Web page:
August 6, 2016 — Discussion

Can a Brownie be Healthy?

Dad explores the question, can a brownie be healthy? Reducing fats and replacing sugars with Xylitol and Stevia in an attempt to make an indulgent brownie.

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There is plenty to suggest that constant self-denial can be counterproductive when following a diet. So perhaps a little of what you fancy can be good for you. I made brownies every bit as rich and indulgent as they look but they had half the fat and half the sugar of a normal brownie. The following is a record of my research and decisions. The brownies look identical to normal brownies and so I have used the same photo for the sugar/fat free versions as the normal versions.

How to replace the fat?

Replacing oil or butter seems to be possible using substances such as applesauce, a puree of prunes or Greek yoghurt. All or part of the fat can be substituted. However, butter has an almost irreplaceable role in baking, helping to create a smooth creamy emulsion in batters which help give a cake an even rise. Butter also makes cakes taste better. I feel it’s essential to include some butter; both for the taste and to help melt the chocolate. I use half the normal amount of butter and substitute the remainder with Greek yoghurt. I’ve tried replacing the cocoa butter in normal chocolate with pure cacao and non-fat cocoa, but it’s difficult to sweeten in a brownie. I stick to a mix of 70% dark chocolate and cocoa powder. The result is a delicious brownie with half the fat.

How to replace the sugar?

Let’s be honest – there’s no easy answer here. All the alternatives have disadvantages, many do not feel particularly natural and many will impart their own non-sugary taste profile into a final bake.

Natural sugars. Fruit are full of natural sugars (dates can contain around 60% sugar by weight). Some jams use concentrated fruit juices instead of refined sugar. We can use root vegetables that are high in sugar such as beetroot and carrot, or use agave nectar and honey. Although none of these options use refined sugar, they all contain sugar of one sort or another. It’s not helping to reduce actual sugar. This means we have to use artificial sweeteners.

Xylitol. I’ve used Xylitol in the past – despite its chemical sounding name and appearance, it is a natural product. It can be used like-for-like with sugar. It also has some of the ability to ‘cream’ when beaten with butter. It has a slightly metallic taste which can be difficult to mask and it’s very expensive.

Stevia. Stevia is a natural product made from the leaves of the Amazonian Stevia plant. It’s available in a natural powdered form, a powdered or liquid distillation, or bulked out with other sweeteners. I settle on a leaf powder – it feels the most ‘natural’ of all the options. It would appear to be safe, but there are no standard conversion tables for this form of Stevia – I’ve seen conversion rates between 1tsp and 2tbs equaling one cup of sugar. (I used 1 tbs per cup of sugar – but I believe this could be as little as 1 tsp – 2 tsp.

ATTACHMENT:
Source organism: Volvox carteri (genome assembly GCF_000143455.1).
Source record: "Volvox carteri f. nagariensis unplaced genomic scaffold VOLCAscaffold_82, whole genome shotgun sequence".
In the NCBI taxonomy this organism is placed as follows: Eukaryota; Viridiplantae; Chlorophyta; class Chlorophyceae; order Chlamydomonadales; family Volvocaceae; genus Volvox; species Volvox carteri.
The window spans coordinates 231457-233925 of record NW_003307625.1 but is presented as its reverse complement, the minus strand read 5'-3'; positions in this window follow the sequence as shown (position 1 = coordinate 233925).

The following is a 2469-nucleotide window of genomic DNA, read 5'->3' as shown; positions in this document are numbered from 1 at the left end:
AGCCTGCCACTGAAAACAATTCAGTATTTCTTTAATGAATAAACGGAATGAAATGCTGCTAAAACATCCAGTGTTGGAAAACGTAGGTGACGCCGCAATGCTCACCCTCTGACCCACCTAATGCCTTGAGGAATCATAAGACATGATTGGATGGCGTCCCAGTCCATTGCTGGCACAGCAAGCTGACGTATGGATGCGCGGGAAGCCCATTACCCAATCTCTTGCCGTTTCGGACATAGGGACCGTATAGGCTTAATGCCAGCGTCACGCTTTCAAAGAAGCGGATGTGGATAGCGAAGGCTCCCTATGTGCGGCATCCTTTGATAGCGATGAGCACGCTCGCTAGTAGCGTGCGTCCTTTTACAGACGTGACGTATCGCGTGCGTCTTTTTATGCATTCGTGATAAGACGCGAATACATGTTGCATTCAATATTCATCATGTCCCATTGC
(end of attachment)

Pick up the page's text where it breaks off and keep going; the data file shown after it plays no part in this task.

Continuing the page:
However, for all its intense and natural sweetness, Stevia has a distinctive sweet bitterness, and a grassy and licorice aftertaste, which although not unpleasant is not typical of the sweet melting-mellow notes of normal sugar. This effect is very noticeable if Stevia is used as the only sweetener in a brownie. So I substitute half the sugar in the recipe with Stevia and make-up the remainder with dark moscavado sugar and dates. The deep caramel and molasses tastes work well with the Stevia. The result is a delicious brownie with half the sugar.

Why even try to make a healthy brownie?

This isn’t a fair question. I don’t need to. I am not vegan or intolerant to gluten, sugar, or dairy. But I only eat one or two brownies a year – so I am hardly the typical person who might be interested in a ‘free-from’ brownie. But WDC likes a challenge and I thought I would take it up. My conclusions are that it was a fascinating and informative exercise. My first batch used Stevia only and were almost inedible. My second batch was far more successful – but ideally, I would like a few more bakes to get the amount of Stevia powder just right. But irrespective of how I use my particular powder I have to admit that it has not been tested or approved by EU or USA food authorities. Steviol glycosides have been approved and are available in various branded products but each has its issues – pure extracts are up to 300 times as sweet as sugar, making baking calculations difficult, other forms are bulked out with other substances, but these seem to take Stevia to state which is highly processed and more ‘artificial’ and therefore unappealing. My green powder is very natural but has all the aftertastes that give Stevia a bad name.

A final word on Stevia…

In the world of artificial sweeteners you need to make your own choices. None are perfect. For somebody who wants to eat sweet food but cannot eat or tolerate normal refined or natural sugars, Stevia natural leaf powder may offer a workable solution. The glycoside extracted forms of Stevia claim to have eliminated (or masked) the ‘Stevia’ aftertaste. But do make sure you research your choice of product thoroughly. If you decide you are happy with the processing and additional ingredients, it may be that these products can offer a safe and useful replacement for sugar. Let me know how you get on…